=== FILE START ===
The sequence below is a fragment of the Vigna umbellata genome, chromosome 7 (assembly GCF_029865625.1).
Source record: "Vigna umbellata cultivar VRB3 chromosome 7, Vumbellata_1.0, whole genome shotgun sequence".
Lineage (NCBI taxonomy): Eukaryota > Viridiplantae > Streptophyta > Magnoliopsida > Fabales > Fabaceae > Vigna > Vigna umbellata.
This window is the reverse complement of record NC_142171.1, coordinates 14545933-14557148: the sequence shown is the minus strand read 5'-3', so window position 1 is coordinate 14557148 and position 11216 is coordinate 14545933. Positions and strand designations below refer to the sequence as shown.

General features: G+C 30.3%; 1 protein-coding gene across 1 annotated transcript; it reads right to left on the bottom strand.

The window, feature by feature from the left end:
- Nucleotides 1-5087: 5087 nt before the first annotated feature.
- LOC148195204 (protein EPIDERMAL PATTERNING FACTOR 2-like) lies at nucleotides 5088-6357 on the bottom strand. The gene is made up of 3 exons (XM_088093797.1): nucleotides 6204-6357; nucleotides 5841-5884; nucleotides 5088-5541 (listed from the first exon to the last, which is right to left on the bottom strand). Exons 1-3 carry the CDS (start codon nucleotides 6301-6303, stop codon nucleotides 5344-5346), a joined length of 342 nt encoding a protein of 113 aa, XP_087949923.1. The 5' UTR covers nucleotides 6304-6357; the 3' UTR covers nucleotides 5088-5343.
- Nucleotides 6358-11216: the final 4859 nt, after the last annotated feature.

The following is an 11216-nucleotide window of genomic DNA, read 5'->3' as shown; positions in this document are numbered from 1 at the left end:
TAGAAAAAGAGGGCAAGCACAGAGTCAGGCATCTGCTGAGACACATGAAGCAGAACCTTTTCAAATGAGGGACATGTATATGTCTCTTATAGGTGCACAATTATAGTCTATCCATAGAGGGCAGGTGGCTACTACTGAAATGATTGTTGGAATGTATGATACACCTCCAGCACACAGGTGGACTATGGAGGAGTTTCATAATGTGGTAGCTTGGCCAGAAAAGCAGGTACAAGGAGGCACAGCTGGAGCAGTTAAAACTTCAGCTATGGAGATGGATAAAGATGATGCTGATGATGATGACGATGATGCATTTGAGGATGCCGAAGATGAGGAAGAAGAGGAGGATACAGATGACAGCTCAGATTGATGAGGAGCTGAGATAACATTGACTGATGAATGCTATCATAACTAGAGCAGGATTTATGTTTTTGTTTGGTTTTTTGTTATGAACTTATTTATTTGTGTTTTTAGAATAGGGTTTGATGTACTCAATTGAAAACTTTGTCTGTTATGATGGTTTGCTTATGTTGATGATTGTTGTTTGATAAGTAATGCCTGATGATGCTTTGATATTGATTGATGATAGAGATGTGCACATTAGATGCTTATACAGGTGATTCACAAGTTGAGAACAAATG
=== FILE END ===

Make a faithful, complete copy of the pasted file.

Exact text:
The sequence below is a fragment of the Vigna umbellata genome, chromosome 7 (assembly GCF_029865625.1).
Source record: "Vigna umbellata cultivar VRB3 chromosome 7, Vumbellata_1.0, whole genome shotgun sequence".
Lineage (NCBI taxonomy): Eukaryota > Viridiplantae > Streptophyta > Magnoliopsida > Fabales > Fabaceae > Vigna > Vigna umbellata.
This window is the reverse complement of record NC_142171.1, coordinates 14545933-14557148: the sequence shown is the minus strand read 5'-3', so window position 1 is coordinate 14557148 and position 11216 is coordinate 14545933. Positions and strand designations below refer to the sequence as shown.

General features: G+C 30.3%; 1 protein-coding gene across 1 annotated transcript; it reads right to left on the bottom strand.

The window, feature by feature from the left end:
- Nucleotides 1-5087: 5087 nt before the first annotated feature.
- LOC148195204 (protein EPIDERMAL PATTERNING FACTOR 2-like) lies at nucleotides 5088-6357 on the bottom strand. The gene is made up of 3 exons (XM_088093797.1): nucleotides 6204-6357; nucleotides 5841-5884; nucleotides 5088-5541 (listed from the first exon to the last, which is right to left on the bottom strand). Exons 1-3 carry the CDS (start codon nucleotides 6301-6303, stop codon nucleotides 5344-5346), a joined length of 342 nt encoding a protein of 113 aa, XP_087949923.1. The 5' UTR covers nucleotides 6304-6357; the 3' UTR covers nucleotides 5088-5343.
- Nucleotides 6358-11216: the final 4859 nt, after the last annotated feature.

The following is an 11216-nucleotide window of genomic DNA, read 5'->3' as shown; positions in this document are numbered from 1 at the left end:
TAGAAAAAGAGGGCAAGCACAGAGTCAGGCATCTGCTGAGACACATGAAGCAGAACCTTTTCAAATGAGGGACATGTATATGTCTCTTATAGGTGCACAATTATAGTCTATCCATAGAGGGCAGGTGGCTACTACTGAAATGATTGTTGGAATGTATGATACACCTCCAGCACACAGGTGGACTATGGAGGAGTTTCATAATGTGGTAGCTTGGCCAGAAAAGCAGGTACAAGGAGGCACAGCTGGAGCAGTTAAAACTTCAGCTATGGAGATGGATAAAGATGATGCTGATGATGATGACGATGATGCATTTGAGGATGCCGAAGATGAGGAAGAAGAGGAGGATACAGATGACAGCTCAGATTGATGAGGAGCTGAGATAACATTGACTGATGAATGCTATCATAACTAGAGCAGGATTTATGTTTTTGTTTGGTTTTTTGTTATGAACTTATTTATTTGTGTTTTTAGAATAGGGTTTGATGTACTCAATTGAAAACTTTGTCTGTTATGATGGTTTGCTTATGTTGATGATTGTTGTTTGATAAGTAATGCCTGATGATGCTTTGATATTGATTGATGATAGAGATGTGCACATTAGATGCTTATACAGGTGATTCACAAGTTGAGAACAAATG